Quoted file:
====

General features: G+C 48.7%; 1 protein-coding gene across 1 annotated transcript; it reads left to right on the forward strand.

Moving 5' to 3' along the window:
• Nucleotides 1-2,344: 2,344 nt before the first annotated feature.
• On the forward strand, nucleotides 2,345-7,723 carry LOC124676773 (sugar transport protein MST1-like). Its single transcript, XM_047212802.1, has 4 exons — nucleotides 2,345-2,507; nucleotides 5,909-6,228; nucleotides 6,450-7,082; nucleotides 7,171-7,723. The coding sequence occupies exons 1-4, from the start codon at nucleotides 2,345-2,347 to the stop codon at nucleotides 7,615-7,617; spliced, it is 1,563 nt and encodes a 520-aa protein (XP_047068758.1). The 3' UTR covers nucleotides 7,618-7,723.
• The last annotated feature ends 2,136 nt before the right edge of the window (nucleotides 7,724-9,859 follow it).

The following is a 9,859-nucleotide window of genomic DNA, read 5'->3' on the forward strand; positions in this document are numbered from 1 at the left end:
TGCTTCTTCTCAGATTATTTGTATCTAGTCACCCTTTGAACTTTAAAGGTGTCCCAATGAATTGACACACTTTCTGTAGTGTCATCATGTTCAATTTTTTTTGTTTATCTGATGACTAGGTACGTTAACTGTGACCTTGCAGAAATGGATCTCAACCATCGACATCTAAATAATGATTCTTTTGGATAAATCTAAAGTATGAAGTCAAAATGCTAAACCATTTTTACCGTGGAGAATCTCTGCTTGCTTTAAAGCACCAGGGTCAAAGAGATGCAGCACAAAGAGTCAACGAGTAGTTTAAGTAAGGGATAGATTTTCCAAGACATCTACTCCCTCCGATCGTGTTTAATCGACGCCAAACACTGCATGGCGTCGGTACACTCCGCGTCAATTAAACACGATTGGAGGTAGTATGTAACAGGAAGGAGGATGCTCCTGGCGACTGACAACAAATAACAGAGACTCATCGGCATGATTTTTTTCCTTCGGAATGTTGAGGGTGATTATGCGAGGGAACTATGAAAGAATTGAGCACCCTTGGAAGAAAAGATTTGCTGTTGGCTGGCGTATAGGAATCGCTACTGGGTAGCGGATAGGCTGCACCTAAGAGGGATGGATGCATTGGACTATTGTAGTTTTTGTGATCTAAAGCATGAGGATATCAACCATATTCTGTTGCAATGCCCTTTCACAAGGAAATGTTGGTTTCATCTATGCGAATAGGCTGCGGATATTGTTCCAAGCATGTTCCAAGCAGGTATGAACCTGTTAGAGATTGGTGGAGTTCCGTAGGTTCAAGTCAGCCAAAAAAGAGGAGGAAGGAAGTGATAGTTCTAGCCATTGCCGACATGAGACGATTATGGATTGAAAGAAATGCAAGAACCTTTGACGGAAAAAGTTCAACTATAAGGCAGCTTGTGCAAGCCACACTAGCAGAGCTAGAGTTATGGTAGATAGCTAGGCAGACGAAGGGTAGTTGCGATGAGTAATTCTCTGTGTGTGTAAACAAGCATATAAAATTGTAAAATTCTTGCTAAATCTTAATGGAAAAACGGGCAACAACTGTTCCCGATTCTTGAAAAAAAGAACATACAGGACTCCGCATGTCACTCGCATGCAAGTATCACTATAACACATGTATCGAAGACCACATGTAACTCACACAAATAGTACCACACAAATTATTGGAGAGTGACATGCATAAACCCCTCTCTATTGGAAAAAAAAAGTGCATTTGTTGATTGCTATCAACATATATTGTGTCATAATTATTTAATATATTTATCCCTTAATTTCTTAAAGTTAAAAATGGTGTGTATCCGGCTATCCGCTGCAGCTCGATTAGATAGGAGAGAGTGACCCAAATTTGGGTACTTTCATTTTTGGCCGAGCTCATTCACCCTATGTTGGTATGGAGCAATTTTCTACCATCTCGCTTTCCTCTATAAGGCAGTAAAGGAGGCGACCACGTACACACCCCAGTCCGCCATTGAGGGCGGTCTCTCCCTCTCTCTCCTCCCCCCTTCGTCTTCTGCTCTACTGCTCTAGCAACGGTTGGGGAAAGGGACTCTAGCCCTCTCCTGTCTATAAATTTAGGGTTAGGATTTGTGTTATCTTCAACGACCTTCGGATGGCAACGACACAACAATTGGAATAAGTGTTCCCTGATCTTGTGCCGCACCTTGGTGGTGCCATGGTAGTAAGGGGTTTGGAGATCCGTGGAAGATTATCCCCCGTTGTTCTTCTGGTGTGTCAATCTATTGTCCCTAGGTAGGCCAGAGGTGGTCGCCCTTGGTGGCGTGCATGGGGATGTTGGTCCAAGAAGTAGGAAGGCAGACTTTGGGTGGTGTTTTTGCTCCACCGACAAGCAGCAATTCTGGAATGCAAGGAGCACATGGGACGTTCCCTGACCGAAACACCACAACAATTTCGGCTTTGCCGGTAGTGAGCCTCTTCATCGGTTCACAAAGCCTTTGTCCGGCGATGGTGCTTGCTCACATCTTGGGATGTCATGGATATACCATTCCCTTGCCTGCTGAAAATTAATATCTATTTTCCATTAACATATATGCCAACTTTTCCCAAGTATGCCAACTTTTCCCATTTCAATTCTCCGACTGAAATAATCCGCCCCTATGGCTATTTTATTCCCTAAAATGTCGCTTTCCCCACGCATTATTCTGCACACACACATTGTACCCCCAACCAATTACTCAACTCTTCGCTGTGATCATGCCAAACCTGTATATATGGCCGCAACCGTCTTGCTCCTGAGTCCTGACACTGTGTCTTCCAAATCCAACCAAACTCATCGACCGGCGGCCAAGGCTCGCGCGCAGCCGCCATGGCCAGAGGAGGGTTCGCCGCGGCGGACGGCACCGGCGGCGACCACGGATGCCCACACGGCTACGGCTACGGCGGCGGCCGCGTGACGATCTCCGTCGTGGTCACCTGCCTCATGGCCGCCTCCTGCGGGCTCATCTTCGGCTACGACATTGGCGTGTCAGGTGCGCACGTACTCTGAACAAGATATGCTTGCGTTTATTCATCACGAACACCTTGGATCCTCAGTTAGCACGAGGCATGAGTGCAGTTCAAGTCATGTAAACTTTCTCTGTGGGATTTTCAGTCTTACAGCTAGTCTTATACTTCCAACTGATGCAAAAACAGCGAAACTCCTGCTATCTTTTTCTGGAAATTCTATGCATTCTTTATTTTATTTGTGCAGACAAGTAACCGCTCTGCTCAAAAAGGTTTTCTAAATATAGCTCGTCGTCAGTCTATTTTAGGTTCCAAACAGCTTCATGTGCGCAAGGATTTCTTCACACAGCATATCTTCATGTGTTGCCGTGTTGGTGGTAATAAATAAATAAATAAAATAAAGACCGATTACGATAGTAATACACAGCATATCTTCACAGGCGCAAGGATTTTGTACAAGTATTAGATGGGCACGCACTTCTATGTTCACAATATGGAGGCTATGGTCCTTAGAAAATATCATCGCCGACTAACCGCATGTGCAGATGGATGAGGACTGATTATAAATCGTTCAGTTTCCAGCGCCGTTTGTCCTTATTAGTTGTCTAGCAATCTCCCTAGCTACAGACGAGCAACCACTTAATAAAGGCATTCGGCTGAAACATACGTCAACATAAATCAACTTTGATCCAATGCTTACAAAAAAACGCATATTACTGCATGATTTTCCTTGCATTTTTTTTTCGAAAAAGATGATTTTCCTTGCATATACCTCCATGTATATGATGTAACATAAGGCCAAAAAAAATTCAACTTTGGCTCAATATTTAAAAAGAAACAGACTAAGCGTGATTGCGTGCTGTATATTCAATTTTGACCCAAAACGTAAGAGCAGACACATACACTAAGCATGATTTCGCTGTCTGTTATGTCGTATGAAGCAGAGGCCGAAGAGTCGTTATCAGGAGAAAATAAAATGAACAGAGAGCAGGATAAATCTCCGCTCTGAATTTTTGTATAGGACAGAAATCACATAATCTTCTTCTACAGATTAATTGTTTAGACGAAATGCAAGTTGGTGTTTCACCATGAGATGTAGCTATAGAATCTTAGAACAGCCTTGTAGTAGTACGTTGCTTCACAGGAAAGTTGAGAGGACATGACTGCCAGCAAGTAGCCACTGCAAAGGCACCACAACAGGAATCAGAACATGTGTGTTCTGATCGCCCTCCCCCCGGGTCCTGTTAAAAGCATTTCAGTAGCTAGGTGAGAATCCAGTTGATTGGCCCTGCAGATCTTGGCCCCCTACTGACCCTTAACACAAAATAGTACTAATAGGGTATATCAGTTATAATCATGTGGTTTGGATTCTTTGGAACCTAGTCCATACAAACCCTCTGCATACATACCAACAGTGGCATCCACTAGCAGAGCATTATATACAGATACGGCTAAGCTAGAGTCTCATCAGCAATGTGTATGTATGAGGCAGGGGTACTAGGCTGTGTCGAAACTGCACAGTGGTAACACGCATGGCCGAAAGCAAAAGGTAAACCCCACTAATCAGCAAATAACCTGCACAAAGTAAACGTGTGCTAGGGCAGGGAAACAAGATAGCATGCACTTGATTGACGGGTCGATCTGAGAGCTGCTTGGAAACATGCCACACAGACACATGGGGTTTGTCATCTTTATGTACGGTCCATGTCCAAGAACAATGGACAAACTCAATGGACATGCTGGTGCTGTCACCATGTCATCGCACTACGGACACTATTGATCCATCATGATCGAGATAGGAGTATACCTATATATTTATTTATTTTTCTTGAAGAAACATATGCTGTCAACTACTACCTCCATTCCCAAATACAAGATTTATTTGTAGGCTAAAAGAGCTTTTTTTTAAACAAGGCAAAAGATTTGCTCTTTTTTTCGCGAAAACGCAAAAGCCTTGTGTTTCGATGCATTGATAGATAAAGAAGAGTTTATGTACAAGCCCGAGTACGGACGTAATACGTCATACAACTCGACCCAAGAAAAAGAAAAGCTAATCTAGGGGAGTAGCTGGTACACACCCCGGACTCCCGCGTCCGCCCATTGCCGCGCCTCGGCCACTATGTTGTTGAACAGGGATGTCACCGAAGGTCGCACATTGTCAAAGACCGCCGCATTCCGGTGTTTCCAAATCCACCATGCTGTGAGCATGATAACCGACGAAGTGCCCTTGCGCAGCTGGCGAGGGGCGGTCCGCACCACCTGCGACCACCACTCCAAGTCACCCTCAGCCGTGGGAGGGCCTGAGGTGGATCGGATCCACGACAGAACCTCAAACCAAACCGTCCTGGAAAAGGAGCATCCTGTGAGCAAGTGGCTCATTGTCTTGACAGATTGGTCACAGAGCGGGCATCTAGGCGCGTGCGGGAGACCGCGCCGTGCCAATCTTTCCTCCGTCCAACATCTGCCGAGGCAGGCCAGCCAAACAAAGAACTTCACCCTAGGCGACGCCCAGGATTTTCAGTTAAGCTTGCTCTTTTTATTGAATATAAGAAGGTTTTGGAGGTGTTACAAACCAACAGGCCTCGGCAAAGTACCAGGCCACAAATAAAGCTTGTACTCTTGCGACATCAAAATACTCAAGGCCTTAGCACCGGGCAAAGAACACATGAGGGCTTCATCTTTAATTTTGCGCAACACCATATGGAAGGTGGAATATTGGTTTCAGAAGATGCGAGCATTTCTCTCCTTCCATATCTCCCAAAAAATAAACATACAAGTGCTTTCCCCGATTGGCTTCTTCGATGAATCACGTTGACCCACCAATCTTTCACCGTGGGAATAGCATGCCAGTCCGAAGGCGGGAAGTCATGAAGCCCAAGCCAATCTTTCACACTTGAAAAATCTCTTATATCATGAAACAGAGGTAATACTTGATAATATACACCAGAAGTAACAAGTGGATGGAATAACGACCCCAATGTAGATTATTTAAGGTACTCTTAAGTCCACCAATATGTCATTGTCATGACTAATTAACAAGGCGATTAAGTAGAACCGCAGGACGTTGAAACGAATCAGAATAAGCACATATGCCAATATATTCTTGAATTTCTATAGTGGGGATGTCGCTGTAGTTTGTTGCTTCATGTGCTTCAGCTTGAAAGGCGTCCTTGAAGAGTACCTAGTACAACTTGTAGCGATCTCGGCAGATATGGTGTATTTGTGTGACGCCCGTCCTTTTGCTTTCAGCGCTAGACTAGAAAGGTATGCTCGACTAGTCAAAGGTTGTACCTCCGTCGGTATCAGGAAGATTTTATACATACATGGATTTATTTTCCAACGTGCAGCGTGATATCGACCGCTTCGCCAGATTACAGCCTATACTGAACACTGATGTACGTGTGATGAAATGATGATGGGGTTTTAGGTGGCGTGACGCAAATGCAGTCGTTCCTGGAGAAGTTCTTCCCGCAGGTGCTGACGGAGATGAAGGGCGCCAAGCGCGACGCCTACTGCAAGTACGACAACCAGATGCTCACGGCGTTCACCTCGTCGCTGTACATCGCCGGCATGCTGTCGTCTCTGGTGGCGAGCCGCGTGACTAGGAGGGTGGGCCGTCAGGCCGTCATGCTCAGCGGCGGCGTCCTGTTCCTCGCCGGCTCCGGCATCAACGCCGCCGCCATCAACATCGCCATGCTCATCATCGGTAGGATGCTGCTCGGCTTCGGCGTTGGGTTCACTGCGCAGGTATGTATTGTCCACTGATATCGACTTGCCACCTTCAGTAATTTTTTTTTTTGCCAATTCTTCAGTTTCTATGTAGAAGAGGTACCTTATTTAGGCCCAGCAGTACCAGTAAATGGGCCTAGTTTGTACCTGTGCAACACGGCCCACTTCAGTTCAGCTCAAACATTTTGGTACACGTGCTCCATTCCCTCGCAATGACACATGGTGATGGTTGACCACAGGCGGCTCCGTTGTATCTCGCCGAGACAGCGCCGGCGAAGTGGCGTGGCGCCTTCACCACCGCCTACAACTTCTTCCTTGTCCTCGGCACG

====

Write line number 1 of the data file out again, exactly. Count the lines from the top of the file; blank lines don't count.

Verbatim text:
General features: G+C 48.7%; 1 protein-coding gene across 1 annotated transcript; it reads left to right on the forward strand.